Each year a fresh set of stories about wine and health is published. While we don’t like to admit it, most of these headlines are taken at face value:
“A glass of wine is worth an hour at the gym.”
“Extra glass of wine a day ‘will shorten your life by 30 minutes.'”
These are actual headlines.
Suddenly, more of us choose to drink wine instead of go to the gym. Or, in the latter example, more of us conclude that wine is a death sentence. Oh my!
Our Favorite Glasses
We tested more than a dozen excellent glasses in search of a product we could truly get behind.Shop Now
Time to hit the brakes. Let’s look at the topic of wine and health and where we stand in 2019.
On Wine vs. Death
In 2019, life still comes with a 100% risk of death. So, the question is more about how much wine increases our basic risk of dropping dead at any moment.
(long awkward pause…)
Two studies came out last year looking at alcohol consumption by crunching many (hundreds) of cohort studies with big data-style statistical analysis.
The reason none of these studies are direct is because asking people to drink wine for science is unethical. (For shame, I tell you!)
The first study showed that if you’re over 40 and routinely drink two or more glasses of wine a day, your risk of death increases by 20%. Oh no!
Oddly enough, the study also showed a bizarre correlation among non-drinkers, ex-drinkers, and moderate drinkers (those drinking just one glass of wine a day). Those who drank one glass of wine a day had a lower risk than a non-drinker and an ex-drinker of dying.
(BTW, there were many possible reasons for this… check this chart image for more detail).
On Wine vs. Disease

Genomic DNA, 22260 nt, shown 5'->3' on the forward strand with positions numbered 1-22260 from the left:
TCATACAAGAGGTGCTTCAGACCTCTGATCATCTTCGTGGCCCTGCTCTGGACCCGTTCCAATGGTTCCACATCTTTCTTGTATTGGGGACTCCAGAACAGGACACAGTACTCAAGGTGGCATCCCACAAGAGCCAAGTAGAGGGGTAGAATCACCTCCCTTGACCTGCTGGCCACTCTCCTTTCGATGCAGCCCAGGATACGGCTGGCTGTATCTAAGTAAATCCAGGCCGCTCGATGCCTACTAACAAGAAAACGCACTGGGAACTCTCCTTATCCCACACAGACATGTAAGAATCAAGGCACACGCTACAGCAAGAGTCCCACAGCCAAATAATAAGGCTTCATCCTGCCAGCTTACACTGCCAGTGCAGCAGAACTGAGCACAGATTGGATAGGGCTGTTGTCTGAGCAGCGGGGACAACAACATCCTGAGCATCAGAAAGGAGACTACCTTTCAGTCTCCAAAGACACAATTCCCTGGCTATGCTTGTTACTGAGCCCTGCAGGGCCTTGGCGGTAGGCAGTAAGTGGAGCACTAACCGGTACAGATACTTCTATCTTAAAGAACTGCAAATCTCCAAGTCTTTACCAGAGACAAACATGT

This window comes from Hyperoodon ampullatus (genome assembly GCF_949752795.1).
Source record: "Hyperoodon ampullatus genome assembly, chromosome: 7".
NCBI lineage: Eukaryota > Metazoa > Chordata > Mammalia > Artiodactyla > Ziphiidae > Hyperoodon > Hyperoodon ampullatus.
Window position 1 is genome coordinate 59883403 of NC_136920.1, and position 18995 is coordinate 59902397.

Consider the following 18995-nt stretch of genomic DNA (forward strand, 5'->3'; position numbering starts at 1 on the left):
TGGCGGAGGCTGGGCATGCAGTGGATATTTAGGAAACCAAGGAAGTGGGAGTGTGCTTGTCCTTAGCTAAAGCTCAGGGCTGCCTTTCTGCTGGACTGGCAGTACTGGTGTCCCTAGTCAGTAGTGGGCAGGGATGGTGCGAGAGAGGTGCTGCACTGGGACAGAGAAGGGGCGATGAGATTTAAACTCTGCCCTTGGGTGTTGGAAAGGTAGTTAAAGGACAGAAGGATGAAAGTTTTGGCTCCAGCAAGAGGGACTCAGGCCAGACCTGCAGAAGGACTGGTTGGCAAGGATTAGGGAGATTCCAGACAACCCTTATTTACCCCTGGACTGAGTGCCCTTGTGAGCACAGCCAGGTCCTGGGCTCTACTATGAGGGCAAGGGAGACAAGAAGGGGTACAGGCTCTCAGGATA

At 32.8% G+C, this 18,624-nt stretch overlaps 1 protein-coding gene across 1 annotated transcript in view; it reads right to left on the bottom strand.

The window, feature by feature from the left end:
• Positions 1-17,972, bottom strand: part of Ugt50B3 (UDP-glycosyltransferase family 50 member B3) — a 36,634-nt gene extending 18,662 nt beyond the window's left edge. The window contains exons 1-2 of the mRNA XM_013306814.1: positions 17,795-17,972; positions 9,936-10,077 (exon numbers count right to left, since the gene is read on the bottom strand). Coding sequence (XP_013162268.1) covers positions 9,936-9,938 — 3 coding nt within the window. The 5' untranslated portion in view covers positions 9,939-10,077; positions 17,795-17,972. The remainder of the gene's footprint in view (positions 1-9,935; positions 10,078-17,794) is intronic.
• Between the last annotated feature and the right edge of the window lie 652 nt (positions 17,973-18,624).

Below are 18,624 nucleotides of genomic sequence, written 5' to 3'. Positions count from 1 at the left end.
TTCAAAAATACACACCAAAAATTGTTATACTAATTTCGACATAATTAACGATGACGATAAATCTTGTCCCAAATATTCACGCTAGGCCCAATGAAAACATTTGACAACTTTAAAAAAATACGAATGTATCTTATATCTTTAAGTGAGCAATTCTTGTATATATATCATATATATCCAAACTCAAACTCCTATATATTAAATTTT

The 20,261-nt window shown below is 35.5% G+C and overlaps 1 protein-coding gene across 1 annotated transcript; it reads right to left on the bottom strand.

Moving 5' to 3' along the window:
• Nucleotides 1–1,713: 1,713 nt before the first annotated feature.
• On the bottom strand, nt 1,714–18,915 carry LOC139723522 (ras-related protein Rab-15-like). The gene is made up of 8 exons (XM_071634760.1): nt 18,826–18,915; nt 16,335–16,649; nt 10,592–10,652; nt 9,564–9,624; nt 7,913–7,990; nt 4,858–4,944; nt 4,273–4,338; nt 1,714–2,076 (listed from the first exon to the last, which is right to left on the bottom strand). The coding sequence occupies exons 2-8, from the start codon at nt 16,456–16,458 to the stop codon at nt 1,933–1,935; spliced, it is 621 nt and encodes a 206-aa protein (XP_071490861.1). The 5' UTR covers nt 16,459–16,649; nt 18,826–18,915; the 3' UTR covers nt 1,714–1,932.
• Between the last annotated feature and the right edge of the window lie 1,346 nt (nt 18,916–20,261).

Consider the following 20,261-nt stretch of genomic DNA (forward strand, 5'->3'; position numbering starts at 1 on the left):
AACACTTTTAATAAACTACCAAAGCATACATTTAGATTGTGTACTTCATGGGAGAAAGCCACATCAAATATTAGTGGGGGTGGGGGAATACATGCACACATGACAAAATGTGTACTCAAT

The second study showed how drinking increases general risk of disease. It measured outcomes of 23 disease conditions (including things like breast cancer and tuberculosis) and their relationship to alcohol use.
The study is fancy (i.e. it’s very hard to read) and was funded by the Bill and Melinda Gates Foundation. In fact, it was one of the most cited studies in 2018. The most damaging thing in the study states:
“Our results show that the safest level of drinking is none.”
But wait! When we look at the absolute risk of this study (shared by British Statistician, David Spiegelhalter) we can see that risk increase is not significant for moderate drinkers:
- If you drink zero drinks per day, your absolute risk of developing a health problem is 0.914%.
- If you drink one drink per day, your absolute risk of developing a health problem is 0.918% more (0.44% more than non-drinkers).
- If you drink two drinks per day, your absolute risk of developing a health problem is 0.977% (7% more than non-drinkers).
- If you drink five drinks per day (1 bottle of wine), your absolute risk of developing a health problem is 1.25% (37% more than non-drinkers).
So, the conclusion made in the Bill and Melinda Gates study seems a bit extreme. An increased risk of 0.44% for having one drink per day is insignificant.
That said, if you’re a health-policy maker, the numbers look much scarier at scale. On a country-wide level, you’re dealing with the risk (and cost) of alcohol abusers (those five drink per day-ers), along with everyone else. Let’s not forget drunk drivers and people who cause crimes of aggression while drinking.
(Yep, I know. They’re ruining it for the rest of us!)
The two recent studies using big data analytics showed that moderate drinking (one glass of wine a day–regardless of sex) has an insignificant level of risk associated with it.
We also learned that drinking a bottle of wine by yourself in a day is still a terrible idea.
What was annoying about these studies was that none of them separated wine drinkers from other alcoholic beverage drinkers. This is a problem because wine is often singled out in other studies due to how it performs differently – better – than other alcoholic drinks.
Final conclusion: If you want to be healthier, you might reduce your wine consumption to a glass of wine a day.
Unfortunately, the overall mood in the studies this year was pretty somber. The conclusions are generally negative towards alcohol use – possibly to encourage or justify future policy changes.
One thing is for certain, though. All of this slogging through medical documents has given me a strong thirst…
Have something to add? Check out the sources (if you dare) and leave a comment below!